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Born in Monroe, Wisconsin, in 1954. James was raised in the mid-west. After graduation from High School. James entered the Air Force in 1973 and was immediately chosen for special duty with the SAC Elite Guard in Omaha Nebraska, where he worked security for the SAC Command Post, General Officers, Congressmen and the President of the United States. James volunteered for re-assignment in 1975 to RAF Alconbury England where he work flight operations. He was then reassigned in 1977 to Malmstrom A.F.B. Montana, as a Flight Security Controller for the protection and launch readiness of twenty Minuteman ICBM’s, In June 1980, James received orders to the infamous 81st Tactical Fighter Wing at RAF Bentwaters England, then the largest tactical fighter wing in the Air Force. While there, James work flight operations till the incident and then was promoted to the position of Non-Commissioned Officer In Charge (NCOIC) of Security Police Plans and Programs. James completed his tour and left RAF Bentwaters in 1984. He arrived at Ellsworth A.F.B. South Dakota and worked in Group Pass and Registration. Later that year he assumed the position of NCOIC of Security Police Group Plans and Programs at Ellsworth A.F.B., South Dakota. After three years, James was then assigned to Bitburg AB, Federal Republic of Germany in 1987, where he worked flight operations, and NCOIC of Security Police Resource Management. He remained assigned to Bitburg while serving in Desert Shield and Desert Storm. After the Gulf War, James was re-assigned to Grissom A.F.B., Indiana working flight operations, till his retirement from the Air Force in November 1993. James also had twenty-three temporary duty assignments while in, which encompassed the entire globe, at various times during his tenure in the Air Force.
James Penniston discusses the incident at the National Press Club in 2007:
My name is James Penniston, United States Air Force Retired.
In 1980, I was assigned to the largest Tactical Fighter Wing in the Air Force, RAF Woodbridge in England. I was the senior security officer in charge of base security. At that time I held a top-secret US and NATO security clearance and was responsible for the protection of war-making resources for that base. Shortly after midnight on the 26th of December, 1980, Staff Sergeant Steffens briefed me that some lights were seen in Rendlesham Forest, just outside the base. He informed me that what ever it was didn’t crash…it landed. I discounted what he said and reported to the control center back at the base that we had a possible downed aircraft. I then ordered Amn. Cabanzak, AIC Burroughs to respond with me.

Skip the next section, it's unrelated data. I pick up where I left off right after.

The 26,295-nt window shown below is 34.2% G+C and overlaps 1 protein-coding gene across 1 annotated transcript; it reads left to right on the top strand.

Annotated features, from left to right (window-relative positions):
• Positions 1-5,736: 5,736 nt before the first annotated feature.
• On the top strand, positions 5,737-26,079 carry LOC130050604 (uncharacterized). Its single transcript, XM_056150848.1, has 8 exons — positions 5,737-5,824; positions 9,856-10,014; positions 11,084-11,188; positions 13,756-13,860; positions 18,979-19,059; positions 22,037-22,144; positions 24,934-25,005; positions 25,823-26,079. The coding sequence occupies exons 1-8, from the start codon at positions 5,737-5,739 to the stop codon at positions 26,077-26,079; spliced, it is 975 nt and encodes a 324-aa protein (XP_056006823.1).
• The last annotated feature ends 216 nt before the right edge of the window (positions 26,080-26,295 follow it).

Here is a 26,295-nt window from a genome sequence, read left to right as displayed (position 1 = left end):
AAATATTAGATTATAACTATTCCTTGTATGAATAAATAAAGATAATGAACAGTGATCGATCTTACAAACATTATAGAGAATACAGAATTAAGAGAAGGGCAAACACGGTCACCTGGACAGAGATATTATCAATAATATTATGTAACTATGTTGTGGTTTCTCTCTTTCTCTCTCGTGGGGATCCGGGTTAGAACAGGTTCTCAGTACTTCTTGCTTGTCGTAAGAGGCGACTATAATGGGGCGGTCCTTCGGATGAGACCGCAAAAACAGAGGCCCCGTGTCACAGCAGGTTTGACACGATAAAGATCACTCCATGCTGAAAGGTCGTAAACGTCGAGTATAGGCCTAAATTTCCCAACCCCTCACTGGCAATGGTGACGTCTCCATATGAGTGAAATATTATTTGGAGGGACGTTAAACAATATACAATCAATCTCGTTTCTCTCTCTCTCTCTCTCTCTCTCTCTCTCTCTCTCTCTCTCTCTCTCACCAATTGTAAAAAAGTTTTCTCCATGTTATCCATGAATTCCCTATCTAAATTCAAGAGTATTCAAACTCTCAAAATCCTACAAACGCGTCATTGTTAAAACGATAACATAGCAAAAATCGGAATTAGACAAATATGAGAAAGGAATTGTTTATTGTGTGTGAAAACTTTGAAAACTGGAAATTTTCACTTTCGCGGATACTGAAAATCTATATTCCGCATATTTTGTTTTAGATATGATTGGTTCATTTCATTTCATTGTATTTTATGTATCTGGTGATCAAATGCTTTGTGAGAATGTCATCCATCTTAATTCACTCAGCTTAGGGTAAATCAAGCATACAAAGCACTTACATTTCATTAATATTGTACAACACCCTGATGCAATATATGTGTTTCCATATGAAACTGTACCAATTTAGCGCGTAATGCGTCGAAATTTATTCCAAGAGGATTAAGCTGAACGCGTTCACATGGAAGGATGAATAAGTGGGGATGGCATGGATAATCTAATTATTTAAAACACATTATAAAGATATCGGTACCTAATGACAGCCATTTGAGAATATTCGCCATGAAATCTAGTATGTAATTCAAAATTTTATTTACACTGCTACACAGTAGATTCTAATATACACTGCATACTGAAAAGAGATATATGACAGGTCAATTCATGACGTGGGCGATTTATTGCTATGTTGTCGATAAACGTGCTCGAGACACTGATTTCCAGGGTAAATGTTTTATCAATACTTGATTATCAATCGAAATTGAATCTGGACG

When we arrived near the suspected crash site it quickly became apparent that we were not dealing with a plane crash or anything else we’d ever responded to. There was a bright light emanating from an object on the forest floor. As we approached it on foot, a silhouetted triangular craft about 9 feet long by 6.5 feet high, came into view. The craft was fully intact sitting in a small clearing inside the woods.
As the three of us got closer to the craft we started experiencing problems with our radios. I then asked Cabansag to relay radio transmissions back to the control center. Burroughs and I proceeded towards the craft.
When we came up on the triangular shaped craft there were blue and yellow lights swirling around the exterior as though part of the surface and the air around us was electrically charged. We could feel it on our cloths, skin and hair. Nothing in my training prepared me for what we were witnessing.
After ten minutes without any apparent aggression, I determined the craft was non hostile to my team or to the base. Following security protocol, we completed a thorough on-site investigation, including a full physical examination of the craft. This included photographs, notebook entries, and radio relays through airman Cabansag to the control center as required. On one side of the craft were symbols that measured about 3 inches high and two and a half feet across.
These symbols were pictorial in design; the largest symbol was a triangle, which was centered in the middle of the others. These symbols were etched into the surface of the craft, which was warm to the touch and felt like metal.
The feeling I had during this encounter was no type of aircraft that I’ve eve seen before.
After roughly 45 minutes the light from the craft began to intensify. Burroughs and I then took a defensive position away from the craft as it lifted off the ground without any noise or air disturbance. It maneuvered through the trees and shot off at an unbelievable rate of speed. It was gone in the blink of an eye.
In my logbook, (that I have right here) I wrote, Speed: IMPOSSIBLE. Over 80 Air Force Personnel, all trained observers assigned to the 81st Security Police Squadron, witnessed the takeoff.
The information acquired during the investigation was reported through military channels. The team and witnesses were told to treat the investigation as "top secret" and no further discussion was allowed.
The photos we retrieved from the base lab (two rolls of 35 mm) were apparently over exposed.